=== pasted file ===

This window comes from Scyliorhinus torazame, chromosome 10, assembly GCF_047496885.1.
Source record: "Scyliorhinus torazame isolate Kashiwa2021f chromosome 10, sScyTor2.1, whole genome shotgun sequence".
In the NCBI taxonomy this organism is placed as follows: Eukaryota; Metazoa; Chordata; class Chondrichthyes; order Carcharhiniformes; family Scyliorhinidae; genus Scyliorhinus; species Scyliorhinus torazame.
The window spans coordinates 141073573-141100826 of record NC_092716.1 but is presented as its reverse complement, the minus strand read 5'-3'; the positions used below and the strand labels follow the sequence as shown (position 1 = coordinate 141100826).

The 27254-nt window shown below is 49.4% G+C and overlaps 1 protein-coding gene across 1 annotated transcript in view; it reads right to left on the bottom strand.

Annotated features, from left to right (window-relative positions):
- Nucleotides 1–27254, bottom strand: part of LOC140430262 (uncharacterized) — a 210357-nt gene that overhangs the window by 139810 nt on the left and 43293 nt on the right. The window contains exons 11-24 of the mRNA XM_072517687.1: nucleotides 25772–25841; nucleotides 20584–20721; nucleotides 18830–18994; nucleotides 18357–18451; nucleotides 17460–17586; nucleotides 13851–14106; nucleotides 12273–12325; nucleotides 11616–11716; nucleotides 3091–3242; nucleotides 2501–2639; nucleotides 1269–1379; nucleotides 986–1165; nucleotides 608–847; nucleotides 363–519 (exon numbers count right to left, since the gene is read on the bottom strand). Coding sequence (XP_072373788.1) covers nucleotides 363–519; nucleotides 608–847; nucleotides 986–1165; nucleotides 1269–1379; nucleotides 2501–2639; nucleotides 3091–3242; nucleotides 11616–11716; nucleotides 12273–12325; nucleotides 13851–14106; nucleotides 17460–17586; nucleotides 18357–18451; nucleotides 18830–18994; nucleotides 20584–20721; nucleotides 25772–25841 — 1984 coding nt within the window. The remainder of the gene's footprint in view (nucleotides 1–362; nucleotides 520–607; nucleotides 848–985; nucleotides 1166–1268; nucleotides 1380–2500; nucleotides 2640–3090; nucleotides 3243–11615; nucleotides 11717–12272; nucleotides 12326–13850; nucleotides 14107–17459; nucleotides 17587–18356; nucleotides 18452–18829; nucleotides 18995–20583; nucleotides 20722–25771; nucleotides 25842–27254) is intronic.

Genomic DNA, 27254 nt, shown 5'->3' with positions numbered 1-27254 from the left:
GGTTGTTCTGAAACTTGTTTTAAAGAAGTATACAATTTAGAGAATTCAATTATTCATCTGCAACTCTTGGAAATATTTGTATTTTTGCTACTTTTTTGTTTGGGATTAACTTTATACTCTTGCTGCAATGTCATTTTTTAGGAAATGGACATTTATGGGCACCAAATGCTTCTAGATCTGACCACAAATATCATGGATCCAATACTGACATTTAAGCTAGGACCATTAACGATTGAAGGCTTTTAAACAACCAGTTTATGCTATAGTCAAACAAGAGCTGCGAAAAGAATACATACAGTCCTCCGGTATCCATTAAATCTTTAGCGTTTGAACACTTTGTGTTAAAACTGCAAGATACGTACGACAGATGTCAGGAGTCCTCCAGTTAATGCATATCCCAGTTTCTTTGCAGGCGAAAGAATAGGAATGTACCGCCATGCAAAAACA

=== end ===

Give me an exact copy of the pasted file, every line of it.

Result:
This window comes from Scyliorhinus torazame, chromosome 10, assembly GCF_047496885.1.
Source record: "Scyliorhinus torazame isolate Kashiwa2021f chromosome 10, sScyTor2.1, whole genome shotgun sequence".
In the NCBI taxonomy this organism is placed as follows: Eukaryota; Metazoa; Chordata; class Chondrichthyes; order Carcharhiniformes; family Scyliorhinidae; genus Scyliorhinus; species Scyliorhinus torazame.
The window spans coordinates 141073573-141100826 of record NC_092716.1 but is presented as its reverse complement, the minus strand read 5'-3'; the positions used below and the strand labels follow the sequence as shown (position 1 = coordinate 141100826).

The 27254-nt window shown below is 49.4% G+C and overlaps 1 protein-coding gene across 1 annotated transcript in view; it reads right to left on the bottom strand.

Annotated features, from left to right (window-relative positions):
- Nucleotides 1–27254, bottom strand: part of LOC140430262 (uncharacterized) — a 210357-nt gene that overhangs the window by 139810 nt on the left and 43293 nt on the right. The window contains exons 11-24 of the mRNA XM_072517687.1: nucleotides 25772–25841; nucleotides 20584–20721; nucleotides 18830–18994; nucleotides 18357–18451; nucleotides 17460–17586; nucleotides 13851–14106; nucleotides 12273–12325; nucleotides 11616–11716; nucleotides 3091–3242; nucleotides 2501–2639; nucleotides 1269–1379; nucleotides 986–1165; nucleotides 608–847; nucleotides 363–519 (exon numbers count right to left, since the gene is read on the bottom strand). Coding sequence (XP_072373788.1) covers nucleotides 363–519; nucleotides 608–847; nucleotides 986–1165; nucleotides 1269–1379; nucleotides 2501–2639; nucleotides 3091–3242; nucleotides 11616–11716; nucleotides 12273–12325; nucleotides 13851–14106; nucleotides 17460–17586; nucleotides 18357–18451; nucleotides 18830–18994; nucleotides 20584–20721; nucleotides 25772–25841 — 1984 coding nt within the window. The remainder of the gene's footprint in view (nucleotides 1–362; nucleotides 520–607; nucleotides 848–985; nucleotides 1166–1268; nucleotides 1380–2500; nucleotides 2640–3090; nucleotides 3243–11615; nucleotides 11717–12272; nucleotides 12326–13850; nucleotides 14107–17459; nucleotides 17587–18356; nucleotides 18452–18829; nucleotides 18995–20583; nucleotides 20722–25771; nucleotides 25842–27254) is intronic.

Genomic DNA, 27254 nt, shown 5'->3' with positions numbered 1-27254 from the left:
GGTTGTTCTGAAACTTGTTTTAAAGAAGTATACAATTTAGAGAATTCAATTATTCATCTGCAACTCTTGGAAATATTTGTATTTTTGCTACTTTTTTGTTTGGGATTAACTTTATACTCTTGCTGCAATGTCATTTTTTAGGAAATGGACATTTATGGGCACCAAATGCTTCTAGATCTGACCACAAATATCATGGATCCAATACTGACATTTAAGCTAGGACCATTAACGATTGAAGGCTTTTAAACAACCAGTTTATGCTATAGTCAAACAAGAGCTGCGAAAAGAATACATACAGTCCTCCGGTATCCATTAAATCTTTAGCGTTTGAACACTTTGTGTTAAAACTGCAAGATACGTACGACAGATGTCAGGAGTCCTCCAGTTAATGCATATCCCAGTTTCTTTGCAGGCGAAAGAATAGGAATGTACCGCCATGCAAAAACA